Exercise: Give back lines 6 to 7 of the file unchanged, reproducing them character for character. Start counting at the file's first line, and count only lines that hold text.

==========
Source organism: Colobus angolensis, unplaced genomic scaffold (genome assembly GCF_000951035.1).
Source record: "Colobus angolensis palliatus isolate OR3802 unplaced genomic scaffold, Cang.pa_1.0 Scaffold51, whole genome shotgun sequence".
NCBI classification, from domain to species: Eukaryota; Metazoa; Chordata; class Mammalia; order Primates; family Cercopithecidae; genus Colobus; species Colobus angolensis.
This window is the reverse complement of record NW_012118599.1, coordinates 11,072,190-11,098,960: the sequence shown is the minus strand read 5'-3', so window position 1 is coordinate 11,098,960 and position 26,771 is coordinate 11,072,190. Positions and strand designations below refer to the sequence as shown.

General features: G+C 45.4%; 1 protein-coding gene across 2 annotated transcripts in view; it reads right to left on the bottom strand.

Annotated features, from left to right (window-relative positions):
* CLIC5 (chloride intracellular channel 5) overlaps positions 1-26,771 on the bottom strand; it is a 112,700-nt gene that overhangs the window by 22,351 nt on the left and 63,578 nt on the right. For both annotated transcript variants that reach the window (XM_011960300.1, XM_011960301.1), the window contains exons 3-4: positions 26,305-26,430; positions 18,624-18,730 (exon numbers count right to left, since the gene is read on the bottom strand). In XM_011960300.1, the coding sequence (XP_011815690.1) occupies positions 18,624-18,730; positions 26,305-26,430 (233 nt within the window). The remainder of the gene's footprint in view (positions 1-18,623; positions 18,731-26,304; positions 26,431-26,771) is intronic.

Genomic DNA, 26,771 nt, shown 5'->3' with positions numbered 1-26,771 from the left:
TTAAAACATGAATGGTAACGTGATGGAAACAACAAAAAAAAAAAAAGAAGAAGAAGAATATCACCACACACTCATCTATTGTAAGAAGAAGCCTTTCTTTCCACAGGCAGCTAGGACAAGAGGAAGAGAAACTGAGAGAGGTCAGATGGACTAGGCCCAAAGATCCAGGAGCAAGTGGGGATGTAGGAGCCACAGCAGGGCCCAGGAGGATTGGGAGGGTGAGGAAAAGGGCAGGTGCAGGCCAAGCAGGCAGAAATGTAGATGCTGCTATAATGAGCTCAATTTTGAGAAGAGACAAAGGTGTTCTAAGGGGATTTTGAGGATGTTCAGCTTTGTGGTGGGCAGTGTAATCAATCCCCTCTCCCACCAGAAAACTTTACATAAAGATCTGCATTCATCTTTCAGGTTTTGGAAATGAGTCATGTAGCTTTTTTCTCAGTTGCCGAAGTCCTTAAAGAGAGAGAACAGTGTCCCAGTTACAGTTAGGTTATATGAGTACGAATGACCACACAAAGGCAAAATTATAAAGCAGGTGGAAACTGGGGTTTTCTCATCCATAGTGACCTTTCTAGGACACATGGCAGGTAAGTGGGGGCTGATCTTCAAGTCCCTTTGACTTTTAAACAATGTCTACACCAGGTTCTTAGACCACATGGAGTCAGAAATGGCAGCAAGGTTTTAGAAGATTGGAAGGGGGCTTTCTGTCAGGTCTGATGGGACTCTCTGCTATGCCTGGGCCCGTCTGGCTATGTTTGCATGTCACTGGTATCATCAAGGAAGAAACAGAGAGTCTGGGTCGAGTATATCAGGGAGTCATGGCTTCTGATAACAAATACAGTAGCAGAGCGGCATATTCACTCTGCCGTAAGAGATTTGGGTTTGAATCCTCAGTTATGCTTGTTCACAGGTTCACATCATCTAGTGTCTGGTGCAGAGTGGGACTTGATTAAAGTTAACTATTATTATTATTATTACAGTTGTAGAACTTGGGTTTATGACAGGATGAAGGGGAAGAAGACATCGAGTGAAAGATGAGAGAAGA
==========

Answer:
Annotated features, from left to right (window-relative positions):
* CLIC5 (chloride intracellular channel 5) overlaps positions 1-26,771 on the bottom strand; it is a 112,700-nt gene that overhangs the window by 22,351 nt on the left and 63,578 nt on the right. For both annotated transcript variants that reach the window (XM_011960300.1, XM_011960301.1), the window contains exons 3-4: positions 26,305-26,430; positions 18,624-18,730 (exon numbers count right to left, since the gene is read on the bottom strand). In XM_011960300.1, the coding sequence (XP_011815690.1) occupies positions 18,624-18,730; positions 26,305-26,430 (233 nt within the window). The remainder of the gene's footprint in view (positions 1-18,623; positions 18,731-26,304; positions 26,431-26,771) is intronic.